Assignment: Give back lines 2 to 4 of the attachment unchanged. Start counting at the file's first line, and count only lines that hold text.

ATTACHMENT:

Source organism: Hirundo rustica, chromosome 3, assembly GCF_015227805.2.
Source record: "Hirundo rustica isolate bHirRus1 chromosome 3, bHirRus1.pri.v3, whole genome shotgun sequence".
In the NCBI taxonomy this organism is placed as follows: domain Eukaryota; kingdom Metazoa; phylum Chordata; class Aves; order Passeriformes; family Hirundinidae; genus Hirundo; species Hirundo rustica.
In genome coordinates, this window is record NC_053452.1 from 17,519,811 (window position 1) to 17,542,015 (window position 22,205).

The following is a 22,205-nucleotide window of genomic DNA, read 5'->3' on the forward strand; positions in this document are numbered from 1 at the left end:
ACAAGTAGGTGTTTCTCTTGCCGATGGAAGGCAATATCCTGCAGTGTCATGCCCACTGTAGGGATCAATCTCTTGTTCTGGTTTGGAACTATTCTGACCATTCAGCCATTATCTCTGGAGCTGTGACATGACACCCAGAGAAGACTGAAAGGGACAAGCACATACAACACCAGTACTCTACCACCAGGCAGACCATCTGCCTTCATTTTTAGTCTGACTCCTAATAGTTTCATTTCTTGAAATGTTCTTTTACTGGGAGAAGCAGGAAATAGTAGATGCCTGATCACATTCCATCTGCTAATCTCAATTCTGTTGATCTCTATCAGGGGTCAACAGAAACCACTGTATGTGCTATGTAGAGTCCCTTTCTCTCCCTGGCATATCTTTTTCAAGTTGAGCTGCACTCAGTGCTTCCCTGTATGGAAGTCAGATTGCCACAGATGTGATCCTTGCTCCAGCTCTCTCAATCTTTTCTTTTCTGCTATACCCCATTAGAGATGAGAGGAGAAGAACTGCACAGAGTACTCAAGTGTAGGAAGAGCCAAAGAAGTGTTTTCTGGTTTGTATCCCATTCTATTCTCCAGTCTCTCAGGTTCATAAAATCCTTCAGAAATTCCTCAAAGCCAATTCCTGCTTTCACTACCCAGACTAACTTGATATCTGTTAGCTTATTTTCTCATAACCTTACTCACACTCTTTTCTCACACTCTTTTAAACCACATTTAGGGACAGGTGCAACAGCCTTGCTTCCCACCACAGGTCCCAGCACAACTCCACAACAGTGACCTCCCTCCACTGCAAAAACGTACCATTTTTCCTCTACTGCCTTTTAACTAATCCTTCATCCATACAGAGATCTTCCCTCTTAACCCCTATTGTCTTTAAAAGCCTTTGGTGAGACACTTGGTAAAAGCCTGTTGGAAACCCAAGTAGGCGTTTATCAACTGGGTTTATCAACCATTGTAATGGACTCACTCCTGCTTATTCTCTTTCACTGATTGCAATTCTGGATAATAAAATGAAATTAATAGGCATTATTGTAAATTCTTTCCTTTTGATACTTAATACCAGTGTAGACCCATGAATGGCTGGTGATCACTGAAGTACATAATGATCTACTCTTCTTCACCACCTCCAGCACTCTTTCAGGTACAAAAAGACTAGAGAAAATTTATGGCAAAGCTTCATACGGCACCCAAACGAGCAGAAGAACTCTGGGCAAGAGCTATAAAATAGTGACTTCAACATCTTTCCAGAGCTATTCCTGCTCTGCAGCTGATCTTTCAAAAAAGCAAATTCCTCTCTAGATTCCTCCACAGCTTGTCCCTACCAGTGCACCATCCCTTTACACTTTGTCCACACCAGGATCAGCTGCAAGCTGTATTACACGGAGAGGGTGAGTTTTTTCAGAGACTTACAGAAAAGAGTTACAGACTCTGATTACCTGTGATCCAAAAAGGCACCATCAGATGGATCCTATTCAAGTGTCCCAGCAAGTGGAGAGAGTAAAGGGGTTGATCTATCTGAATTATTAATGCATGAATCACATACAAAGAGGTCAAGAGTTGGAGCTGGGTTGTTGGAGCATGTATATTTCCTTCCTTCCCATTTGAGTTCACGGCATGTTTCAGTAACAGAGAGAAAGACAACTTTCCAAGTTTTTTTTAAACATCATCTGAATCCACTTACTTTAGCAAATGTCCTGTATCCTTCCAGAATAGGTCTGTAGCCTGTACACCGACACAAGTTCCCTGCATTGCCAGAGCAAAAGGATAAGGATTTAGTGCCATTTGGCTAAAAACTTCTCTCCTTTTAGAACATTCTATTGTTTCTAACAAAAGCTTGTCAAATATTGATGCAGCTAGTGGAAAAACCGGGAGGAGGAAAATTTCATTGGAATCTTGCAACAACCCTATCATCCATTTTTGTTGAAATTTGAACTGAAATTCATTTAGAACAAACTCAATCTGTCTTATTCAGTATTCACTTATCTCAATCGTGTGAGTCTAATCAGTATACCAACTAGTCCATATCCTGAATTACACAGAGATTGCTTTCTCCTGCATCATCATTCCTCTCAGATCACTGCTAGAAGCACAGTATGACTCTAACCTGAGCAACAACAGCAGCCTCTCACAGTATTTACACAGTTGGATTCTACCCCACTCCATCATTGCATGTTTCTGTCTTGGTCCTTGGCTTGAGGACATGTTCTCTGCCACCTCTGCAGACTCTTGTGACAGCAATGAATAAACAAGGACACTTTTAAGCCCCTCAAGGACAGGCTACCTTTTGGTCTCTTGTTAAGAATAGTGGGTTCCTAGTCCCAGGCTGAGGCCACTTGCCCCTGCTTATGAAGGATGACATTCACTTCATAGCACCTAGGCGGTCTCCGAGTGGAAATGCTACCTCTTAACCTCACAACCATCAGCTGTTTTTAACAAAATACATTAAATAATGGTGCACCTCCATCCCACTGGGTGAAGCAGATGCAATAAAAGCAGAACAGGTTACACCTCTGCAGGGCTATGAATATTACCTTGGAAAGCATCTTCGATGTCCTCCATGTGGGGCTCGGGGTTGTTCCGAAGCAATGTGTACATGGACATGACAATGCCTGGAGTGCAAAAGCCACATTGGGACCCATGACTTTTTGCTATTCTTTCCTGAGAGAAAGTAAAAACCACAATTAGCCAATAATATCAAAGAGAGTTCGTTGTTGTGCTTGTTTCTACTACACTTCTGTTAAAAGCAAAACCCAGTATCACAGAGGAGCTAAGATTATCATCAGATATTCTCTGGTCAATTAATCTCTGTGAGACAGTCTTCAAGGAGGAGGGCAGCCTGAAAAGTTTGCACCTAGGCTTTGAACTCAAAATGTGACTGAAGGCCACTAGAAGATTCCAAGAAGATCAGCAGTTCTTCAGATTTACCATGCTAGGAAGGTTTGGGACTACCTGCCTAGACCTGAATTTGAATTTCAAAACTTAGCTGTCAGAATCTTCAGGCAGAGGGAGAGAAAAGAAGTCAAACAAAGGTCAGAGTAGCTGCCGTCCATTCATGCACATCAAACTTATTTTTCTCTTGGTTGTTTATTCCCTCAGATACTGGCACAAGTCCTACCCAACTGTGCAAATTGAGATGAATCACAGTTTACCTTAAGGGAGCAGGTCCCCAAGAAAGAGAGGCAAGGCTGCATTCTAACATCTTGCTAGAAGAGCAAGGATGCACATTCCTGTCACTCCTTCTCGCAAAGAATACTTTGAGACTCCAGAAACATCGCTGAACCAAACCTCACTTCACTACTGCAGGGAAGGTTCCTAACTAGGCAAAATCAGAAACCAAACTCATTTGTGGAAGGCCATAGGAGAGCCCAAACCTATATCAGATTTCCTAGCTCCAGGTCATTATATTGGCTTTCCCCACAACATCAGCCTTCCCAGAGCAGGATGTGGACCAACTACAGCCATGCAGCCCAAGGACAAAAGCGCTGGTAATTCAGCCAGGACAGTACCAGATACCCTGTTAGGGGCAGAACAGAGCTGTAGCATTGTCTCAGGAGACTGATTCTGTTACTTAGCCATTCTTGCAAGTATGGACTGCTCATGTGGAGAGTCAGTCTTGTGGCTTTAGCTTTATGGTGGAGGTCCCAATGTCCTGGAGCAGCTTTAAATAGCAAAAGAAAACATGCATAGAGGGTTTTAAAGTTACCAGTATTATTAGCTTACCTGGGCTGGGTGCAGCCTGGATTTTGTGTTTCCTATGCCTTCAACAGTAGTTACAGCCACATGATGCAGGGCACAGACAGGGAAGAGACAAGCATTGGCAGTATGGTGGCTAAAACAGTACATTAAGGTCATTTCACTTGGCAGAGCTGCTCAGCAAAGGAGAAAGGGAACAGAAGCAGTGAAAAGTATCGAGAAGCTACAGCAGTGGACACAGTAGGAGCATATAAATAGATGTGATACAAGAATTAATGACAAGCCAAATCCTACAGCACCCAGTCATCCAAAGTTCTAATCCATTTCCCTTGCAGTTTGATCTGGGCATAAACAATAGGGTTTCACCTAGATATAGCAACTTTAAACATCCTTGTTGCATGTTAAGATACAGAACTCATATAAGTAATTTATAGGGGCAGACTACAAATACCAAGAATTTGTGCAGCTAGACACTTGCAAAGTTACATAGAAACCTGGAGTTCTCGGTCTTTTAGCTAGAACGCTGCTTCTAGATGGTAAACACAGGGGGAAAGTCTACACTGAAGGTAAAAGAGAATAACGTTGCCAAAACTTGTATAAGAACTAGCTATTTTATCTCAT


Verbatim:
Source record: "Hirundo rustica isolate bHirRus1 chromosome 3, bHirRus1.pri.v3, whole genome shotgun sequence".
In the NCBI taxonomy this organism is placed as follows: domain Eukaryota; kingdom Metazoa; phylum Chordata; class Aves; order Passeriformes; family Hirundinidae; genus Hirundo; species Hirundo rustica.
In genome coordinates, this window is record NC_053452.1 from 17,519,811 (window position 1) to 17,542,015 (window position 22,205).